I know that employers now examine a candidate's Facebook page to glean insights into their character. Do you think clients do the same for consultants they are considering retaining?
I am not aware of this happening but if I were researching consultants, I would look up their LinkedIn page first, then Facebook, then one or two others, depending on the industry or disciplinary focus. If I were the CEO of a nonprofit, I might look to see if they had a presence on Care2
, or one of the newer business sites (e.g., Ziggs
, or Focus
These social networking sites are increasingly important because they are more regularly indexed by search engines (because of the constant addition of content) than most consultants' websites. So, when a client looks for "Pat Jones consultant supply chain security," they are increasingly likely to come across you in a social media site before your own website. Tip:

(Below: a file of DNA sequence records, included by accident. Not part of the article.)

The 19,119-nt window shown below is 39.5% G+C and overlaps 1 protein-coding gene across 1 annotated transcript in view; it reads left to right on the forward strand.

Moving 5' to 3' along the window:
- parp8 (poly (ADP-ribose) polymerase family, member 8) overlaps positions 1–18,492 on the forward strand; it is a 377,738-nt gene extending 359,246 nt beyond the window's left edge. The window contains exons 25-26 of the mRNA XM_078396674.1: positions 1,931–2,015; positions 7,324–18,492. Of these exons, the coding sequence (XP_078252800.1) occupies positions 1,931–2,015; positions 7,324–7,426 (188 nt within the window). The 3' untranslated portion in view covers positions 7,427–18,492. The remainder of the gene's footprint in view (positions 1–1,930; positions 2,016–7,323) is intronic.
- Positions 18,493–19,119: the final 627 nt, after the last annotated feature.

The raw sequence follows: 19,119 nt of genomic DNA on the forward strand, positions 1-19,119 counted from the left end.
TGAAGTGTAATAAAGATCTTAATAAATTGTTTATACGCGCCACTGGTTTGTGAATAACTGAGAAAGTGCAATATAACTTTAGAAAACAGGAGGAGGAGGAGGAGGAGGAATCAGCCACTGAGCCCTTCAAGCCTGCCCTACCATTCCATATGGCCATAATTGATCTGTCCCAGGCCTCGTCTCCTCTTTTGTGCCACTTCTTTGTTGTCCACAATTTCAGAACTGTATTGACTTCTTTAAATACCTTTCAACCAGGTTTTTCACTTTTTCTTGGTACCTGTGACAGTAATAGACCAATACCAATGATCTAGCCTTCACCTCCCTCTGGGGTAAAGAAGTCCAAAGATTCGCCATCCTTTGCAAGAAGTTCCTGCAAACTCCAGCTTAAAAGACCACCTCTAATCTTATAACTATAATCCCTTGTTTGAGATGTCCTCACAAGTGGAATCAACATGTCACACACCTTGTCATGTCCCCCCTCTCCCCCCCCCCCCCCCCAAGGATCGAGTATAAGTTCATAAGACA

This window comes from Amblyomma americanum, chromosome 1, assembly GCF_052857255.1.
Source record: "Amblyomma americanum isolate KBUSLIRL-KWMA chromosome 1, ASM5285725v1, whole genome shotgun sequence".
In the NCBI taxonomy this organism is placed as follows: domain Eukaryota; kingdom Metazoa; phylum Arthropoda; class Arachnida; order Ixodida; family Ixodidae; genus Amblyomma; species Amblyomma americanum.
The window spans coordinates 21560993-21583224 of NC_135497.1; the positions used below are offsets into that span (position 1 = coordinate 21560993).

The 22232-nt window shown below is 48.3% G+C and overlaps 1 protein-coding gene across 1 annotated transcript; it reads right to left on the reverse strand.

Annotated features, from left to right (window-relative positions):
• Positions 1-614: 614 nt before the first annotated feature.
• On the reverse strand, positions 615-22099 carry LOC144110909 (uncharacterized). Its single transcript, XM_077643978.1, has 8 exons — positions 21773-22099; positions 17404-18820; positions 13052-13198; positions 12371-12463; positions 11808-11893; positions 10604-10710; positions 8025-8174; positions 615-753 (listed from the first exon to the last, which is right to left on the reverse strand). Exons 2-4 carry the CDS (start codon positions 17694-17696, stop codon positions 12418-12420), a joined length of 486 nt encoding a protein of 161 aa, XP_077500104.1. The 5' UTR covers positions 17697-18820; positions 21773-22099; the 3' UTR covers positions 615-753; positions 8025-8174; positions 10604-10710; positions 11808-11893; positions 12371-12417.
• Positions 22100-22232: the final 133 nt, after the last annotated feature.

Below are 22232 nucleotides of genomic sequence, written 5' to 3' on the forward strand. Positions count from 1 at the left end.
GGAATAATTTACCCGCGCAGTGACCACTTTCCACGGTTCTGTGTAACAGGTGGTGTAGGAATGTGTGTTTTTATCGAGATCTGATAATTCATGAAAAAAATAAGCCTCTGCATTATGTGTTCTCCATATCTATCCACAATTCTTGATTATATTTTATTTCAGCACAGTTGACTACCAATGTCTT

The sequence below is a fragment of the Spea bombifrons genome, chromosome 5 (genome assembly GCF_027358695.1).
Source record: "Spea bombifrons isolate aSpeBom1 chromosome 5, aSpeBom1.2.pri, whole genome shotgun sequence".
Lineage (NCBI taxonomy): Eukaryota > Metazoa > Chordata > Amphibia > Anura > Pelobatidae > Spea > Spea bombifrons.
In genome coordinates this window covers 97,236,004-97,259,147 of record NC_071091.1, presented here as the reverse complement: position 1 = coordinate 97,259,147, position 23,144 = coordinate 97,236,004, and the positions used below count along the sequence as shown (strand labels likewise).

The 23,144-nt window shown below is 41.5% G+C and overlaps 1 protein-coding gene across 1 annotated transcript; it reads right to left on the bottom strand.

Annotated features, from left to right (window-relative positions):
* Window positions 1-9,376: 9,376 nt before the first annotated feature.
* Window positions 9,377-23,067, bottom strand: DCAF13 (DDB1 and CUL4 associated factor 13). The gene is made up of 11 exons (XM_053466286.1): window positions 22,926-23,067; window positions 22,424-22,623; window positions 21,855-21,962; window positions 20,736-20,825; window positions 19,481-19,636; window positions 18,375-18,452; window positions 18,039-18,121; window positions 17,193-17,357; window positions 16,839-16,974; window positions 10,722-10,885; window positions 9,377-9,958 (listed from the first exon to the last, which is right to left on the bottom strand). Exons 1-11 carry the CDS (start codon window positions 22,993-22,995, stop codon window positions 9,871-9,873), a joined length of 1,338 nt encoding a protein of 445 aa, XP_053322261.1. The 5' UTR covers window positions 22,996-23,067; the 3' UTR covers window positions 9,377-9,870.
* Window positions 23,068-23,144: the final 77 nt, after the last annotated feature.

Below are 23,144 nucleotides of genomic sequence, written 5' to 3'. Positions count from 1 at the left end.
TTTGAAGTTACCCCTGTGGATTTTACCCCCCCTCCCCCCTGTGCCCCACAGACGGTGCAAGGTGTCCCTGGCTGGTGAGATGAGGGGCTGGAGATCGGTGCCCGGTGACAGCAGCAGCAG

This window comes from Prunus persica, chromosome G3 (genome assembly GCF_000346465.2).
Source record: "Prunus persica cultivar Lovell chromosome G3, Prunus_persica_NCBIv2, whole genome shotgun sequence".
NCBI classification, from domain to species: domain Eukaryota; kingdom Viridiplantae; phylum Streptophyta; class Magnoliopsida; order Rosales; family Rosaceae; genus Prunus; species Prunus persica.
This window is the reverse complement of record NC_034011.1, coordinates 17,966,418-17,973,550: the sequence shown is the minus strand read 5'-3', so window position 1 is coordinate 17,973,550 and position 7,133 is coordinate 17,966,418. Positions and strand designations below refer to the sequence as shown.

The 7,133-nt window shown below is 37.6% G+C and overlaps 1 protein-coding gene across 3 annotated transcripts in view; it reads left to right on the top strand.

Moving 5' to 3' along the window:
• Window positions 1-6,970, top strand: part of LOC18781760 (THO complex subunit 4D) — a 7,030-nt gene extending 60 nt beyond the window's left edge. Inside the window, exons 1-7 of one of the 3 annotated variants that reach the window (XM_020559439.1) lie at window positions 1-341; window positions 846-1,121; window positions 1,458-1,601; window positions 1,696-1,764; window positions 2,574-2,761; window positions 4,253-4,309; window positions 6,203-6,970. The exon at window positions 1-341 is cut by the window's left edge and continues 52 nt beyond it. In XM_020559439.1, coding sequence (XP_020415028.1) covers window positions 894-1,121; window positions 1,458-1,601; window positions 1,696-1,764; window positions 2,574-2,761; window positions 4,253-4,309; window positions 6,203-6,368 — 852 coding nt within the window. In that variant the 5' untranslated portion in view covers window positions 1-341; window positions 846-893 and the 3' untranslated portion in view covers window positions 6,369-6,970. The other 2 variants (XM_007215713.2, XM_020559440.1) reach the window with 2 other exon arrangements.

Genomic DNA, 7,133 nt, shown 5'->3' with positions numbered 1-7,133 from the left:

This is not just making sure your personal and company profiles are current and accurate. We've heard stories about job offers to recent college grads being rescinded after an employer saw their Facebook page, so we don't need to talk about profile content. However, of more interest to clients may be the dialog and ideas you provide in discussion forums. Your knowledge and perspective (and communication skills) are why your client presumably wants your services. Being part of the discussion in your discipline or industry can build your reputation, but flaming people or offering uninformed or poorly communicated posts can cause a client to have second thoughts.© 2009 Institute of Management Consultants USA